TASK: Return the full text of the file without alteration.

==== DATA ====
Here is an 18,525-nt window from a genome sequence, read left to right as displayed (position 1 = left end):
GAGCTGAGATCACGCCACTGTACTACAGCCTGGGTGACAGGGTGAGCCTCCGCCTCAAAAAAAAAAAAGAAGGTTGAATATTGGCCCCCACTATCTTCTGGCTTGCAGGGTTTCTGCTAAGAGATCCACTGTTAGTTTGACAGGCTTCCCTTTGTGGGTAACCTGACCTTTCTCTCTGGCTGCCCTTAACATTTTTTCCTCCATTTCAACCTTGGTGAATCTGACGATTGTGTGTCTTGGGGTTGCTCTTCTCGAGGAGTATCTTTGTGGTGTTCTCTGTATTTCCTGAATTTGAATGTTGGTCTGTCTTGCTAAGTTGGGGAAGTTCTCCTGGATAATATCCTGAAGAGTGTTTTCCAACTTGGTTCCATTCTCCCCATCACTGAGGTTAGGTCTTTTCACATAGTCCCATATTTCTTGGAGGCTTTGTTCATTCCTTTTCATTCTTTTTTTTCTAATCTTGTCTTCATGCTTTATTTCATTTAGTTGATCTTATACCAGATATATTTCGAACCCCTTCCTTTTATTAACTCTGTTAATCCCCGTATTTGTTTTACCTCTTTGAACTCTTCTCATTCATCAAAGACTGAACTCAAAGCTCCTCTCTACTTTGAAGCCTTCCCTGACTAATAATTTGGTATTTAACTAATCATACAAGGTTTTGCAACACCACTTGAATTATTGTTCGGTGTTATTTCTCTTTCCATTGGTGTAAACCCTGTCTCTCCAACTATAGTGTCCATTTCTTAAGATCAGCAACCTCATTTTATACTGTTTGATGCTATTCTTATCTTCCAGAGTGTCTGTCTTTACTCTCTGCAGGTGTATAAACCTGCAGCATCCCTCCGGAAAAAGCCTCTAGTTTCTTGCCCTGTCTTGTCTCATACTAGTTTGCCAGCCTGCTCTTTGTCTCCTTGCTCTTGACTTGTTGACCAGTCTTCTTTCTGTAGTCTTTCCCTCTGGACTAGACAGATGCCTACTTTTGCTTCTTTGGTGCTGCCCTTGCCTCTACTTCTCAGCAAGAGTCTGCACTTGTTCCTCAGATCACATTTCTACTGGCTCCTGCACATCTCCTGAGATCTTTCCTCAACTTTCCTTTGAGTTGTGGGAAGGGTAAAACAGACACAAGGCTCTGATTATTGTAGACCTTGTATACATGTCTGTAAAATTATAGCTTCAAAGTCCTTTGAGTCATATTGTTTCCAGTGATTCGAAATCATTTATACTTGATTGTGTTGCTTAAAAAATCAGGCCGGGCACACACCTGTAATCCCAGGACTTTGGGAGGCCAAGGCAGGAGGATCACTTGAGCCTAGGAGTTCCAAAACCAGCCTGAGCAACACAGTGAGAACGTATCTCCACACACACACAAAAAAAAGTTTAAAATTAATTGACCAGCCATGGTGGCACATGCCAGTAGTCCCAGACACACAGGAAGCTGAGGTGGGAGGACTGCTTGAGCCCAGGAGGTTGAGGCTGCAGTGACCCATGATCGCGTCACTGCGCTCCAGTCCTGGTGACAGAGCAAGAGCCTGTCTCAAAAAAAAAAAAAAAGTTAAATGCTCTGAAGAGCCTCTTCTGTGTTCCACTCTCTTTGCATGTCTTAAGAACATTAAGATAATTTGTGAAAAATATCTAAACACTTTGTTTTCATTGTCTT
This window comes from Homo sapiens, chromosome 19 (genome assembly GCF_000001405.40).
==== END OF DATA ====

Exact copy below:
Here is an 18,525-nt window from a genome sequence, read left to right as displayed (position 1 = left end):
GAGCTGAGATCACGCCACTGTACTACAGCCTGGGTGACAGGGTGAGCCTCCGCCTCAAAAAAAAAAAAGAAGGTTGAATATTGGCCCCCACTATCTTCTGGCTTGCAGGGTTTCTGCTAAGAGATCCACTGTTAGTTTGACAGGCTTCCCTTTGTGGGTAACCTGACCTTTCTCTCTGGCTGCCCTTAACATTTTTTCCTCCATTTCAACCTTGGTGAATCTGACGATTGTGTGTCTTGGGGTTGCTCTTCTCGAGGAGTATCTTTGTGGTGTTCTCTGTATTTCCTGAATTTGAATGTTGGTCTGTCTTGCTAAGTTGGGGAAGTTCTCCTGGATAATATCCTGAAGAGTGTTTTCCAACTTGGTTCCATTCTCCCCATCACTGAGGTTAGGTCTTTTCACATAGTCCCATATTTCTTGGAGGCTTTGTTCATTCCTTTTCATTCTTTTTTTTCTAATCTTGTCTTCATGCTTTATTTCATTTAGTTGATCTTATACCAGATATATTTCGAACCCCTTCCTTTTATTAACTCTGTTAATCCCCGTATTTGTTTTACCTCTTTGAACTCTTCTCATTCATCAAAGACTGAACTCAAAGCTCCTCTCTACTTTGAAGCCTTCCCTGACTAATAATTTGGTATTTAACTAATCATACAAGGTTTTGCAACACCACTTGAATTATTGTTCGGTGTTATTTCTCTTTCCATTGGTGTAAACCCTGTCTCTCCAACTATAGTGTCCATTTCTTAAGATCAGCAACCTCATTTTATACTGTTTGATGCTATTCTTATCTTCCAGAGTGTCTGTCTTTACTCTCTGCAGGTGTATAAACCTGCAGCATCCCTCCGGAAAAAGCCTCTAGTTTCTTGCCCTGTCTTGTCTCATACTAGTTTGCCAGCCTGCTCTTTGTCTCCTTGCTCTTGACTTGTTGACCAGTCTTCTTTCTGTAGTCTTTCCCTCTGGACTAGACAGATGCCTACTTTTGCTTCTTTGGTGCTGCCCTTGCCTCTACTTCTCAGCAAGAGTCTGCACTTGTTCCTCAGATCACATTTCTACTGGCTCCTGCACATCTCCTGAGATCTTTCCTCAACTTTCCTTTGAGTTGTGGGAAGGGTAAAACAGACACAAGGCTCTGATTATTGTAGACCTTGTATACATGTCTGTAAAATTATAGCTTCAAAGTCCTTTGAGTCATATTGTTTCCAGTGATTCGAAATCATTTATACTTGATTGTGTTGCTTAAAAAATCAGGCCGGGCACACACCTGTAATCCCAGGACTTTGGGAGGCCAAGGCAGGAGGATCACTTGAGCCTAGGAGTTCCAAAACCAGCCTGAGCAACACAGTGAGAACGTATCTCCACACACACACAAAAAAAAGTTTAAAATTAATTGACCAGCCATGGTGGCACATGCCAGTAGTCCCAGACACACAGGAAGCTGAGGTGGGAGGACTGCTTGAGCCCAGGAGGTTGAGGCTGCAGTGACCCATGATCGCGTCACTGCGCTCCAGTCCTGGTGACAGAGCAAGAGCCTGTCTCAAAAAAAAAAAAAAAGTTAAATGCTCTGAAGAGCCTCTTCTGTGTTCCACTCTCTTTGCATGTCTTAAGAACATTAAGATAATTTGTGAAAAATATCTAAACACTTTGTTTTCATTGTCTT
This window comes from Homo sapiens, chromosome 19 (genome assembly GCF_000001405.40).